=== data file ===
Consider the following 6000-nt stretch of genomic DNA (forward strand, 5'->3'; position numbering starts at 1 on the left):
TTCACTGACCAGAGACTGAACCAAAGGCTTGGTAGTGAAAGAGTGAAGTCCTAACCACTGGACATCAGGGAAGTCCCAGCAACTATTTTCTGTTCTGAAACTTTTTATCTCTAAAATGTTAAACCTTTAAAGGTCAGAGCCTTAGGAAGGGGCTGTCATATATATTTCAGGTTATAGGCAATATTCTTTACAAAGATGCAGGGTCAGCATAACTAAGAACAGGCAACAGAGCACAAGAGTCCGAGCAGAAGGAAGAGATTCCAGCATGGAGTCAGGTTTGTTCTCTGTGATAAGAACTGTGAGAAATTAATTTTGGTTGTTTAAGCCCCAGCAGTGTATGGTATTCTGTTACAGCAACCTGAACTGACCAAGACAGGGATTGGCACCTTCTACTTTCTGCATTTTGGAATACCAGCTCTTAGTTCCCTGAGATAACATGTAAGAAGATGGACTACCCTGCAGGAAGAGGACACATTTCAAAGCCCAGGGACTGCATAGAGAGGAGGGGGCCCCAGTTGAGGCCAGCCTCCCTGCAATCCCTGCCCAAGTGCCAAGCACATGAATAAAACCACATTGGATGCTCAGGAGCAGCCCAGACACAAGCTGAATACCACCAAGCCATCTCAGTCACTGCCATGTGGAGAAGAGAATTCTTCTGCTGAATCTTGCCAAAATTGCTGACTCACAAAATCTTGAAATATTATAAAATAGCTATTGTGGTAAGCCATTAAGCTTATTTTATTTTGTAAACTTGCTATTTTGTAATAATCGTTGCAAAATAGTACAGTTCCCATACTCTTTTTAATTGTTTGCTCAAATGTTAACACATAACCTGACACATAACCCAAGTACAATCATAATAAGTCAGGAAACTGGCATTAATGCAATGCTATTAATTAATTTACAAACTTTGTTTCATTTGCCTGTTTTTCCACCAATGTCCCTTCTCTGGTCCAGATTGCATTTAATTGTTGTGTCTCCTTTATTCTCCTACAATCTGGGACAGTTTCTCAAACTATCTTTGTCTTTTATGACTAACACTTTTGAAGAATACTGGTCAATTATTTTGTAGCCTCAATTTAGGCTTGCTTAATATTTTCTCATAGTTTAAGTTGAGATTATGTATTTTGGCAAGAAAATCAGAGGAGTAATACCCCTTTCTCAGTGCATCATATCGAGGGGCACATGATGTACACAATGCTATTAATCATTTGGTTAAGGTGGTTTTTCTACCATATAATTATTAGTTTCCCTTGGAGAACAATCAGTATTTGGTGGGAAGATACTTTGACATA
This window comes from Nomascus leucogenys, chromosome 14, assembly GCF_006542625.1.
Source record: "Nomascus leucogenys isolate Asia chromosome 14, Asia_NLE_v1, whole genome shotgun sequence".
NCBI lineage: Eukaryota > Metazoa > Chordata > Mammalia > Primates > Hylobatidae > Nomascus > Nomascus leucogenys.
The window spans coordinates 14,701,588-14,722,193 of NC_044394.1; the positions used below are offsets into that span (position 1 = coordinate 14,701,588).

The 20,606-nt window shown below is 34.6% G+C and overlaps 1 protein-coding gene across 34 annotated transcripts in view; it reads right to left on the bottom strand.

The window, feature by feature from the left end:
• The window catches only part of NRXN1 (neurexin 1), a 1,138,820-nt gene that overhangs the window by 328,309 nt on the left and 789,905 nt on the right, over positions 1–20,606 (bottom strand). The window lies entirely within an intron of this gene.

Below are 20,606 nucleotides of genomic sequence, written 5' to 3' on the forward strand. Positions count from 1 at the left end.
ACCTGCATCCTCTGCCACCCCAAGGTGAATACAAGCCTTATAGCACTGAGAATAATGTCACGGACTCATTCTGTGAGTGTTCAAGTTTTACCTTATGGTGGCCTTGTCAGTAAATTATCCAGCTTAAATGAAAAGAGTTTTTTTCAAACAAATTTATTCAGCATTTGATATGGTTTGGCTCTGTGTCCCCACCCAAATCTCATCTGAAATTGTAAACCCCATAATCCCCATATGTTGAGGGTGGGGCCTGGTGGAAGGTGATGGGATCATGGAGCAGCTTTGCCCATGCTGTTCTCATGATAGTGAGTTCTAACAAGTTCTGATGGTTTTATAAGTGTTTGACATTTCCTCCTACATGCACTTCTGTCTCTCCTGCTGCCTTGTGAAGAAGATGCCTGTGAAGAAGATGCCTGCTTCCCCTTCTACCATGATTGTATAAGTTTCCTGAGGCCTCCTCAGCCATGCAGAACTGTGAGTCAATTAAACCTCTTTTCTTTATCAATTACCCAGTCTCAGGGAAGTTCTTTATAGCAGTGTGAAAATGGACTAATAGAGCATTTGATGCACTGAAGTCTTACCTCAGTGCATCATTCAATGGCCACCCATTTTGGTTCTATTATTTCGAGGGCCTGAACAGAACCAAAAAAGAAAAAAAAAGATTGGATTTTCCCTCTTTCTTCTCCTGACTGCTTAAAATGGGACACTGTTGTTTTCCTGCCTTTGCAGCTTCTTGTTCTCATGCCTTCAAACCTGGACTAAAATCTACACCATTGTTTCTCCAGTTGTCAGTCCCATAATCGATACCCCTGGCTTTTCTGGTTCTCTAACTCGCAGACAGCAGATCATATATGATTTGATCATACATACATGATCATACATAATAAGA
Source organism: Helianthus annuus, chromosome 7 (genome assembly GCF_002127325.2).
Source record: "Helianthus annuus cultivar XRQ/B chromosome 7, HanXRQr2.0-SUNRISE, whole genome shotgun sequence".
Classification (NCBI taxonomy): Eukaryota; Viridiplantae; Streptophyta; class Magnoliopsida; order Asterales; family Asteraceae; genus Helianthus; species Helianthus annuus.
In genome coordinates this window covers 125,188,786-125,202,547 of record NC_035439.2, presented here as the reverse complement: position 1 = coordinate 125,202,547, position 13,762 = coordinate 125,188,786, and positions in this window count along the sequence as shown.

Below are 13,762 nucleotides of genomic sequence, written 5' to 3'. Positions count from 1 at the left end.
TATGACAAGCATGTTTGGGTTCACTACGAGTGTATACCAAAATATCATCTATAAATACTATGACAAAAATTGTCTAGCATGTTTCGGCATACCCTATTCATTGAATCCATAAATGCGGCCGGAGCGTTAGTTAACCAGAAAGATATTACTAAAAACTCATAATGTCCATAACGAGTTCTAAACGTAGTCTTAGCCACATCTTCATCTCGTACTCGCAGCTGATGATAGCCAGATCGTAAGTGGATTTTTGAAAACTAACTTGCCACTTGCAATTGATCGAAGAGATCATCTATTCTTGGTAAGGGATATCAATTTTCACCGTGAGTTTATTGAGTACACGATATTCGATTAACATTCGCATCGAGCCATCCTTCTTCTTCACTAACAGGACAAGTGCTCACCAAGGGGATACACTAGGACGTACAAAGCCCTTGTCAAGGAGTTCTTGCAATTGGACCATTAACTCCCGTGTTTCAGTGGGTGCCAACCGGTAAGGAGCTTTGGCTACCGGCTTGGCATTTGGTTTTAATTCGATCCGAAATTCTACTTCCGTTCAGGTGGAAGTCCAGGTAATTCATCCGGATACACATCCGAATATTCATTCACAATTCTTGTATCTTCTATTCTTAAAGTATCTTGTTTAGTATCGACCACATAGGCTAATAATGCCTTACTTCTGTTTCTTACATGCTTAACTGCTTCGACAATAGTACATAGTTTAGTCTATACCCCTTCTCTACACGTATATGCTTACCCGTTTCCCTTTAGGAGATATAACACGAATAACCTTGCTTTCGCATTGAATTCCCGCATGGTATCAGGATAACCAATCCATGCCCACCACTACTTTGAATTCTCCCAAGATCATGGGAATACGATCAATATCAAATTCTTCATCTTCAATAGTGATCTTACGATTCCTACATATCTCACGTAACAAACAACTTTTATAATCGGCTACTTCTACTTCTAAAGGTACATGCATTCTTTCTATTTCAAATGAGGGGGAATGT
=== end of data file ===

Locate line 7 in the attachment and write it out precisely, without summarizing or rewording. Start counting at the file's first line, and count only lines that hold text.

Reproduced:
The 20,606-nt window shown below is 34.6% G+C and overlaps 1 protein-coding gene across 34 annotated transcripts in view; it reads right to left on the bottom strand.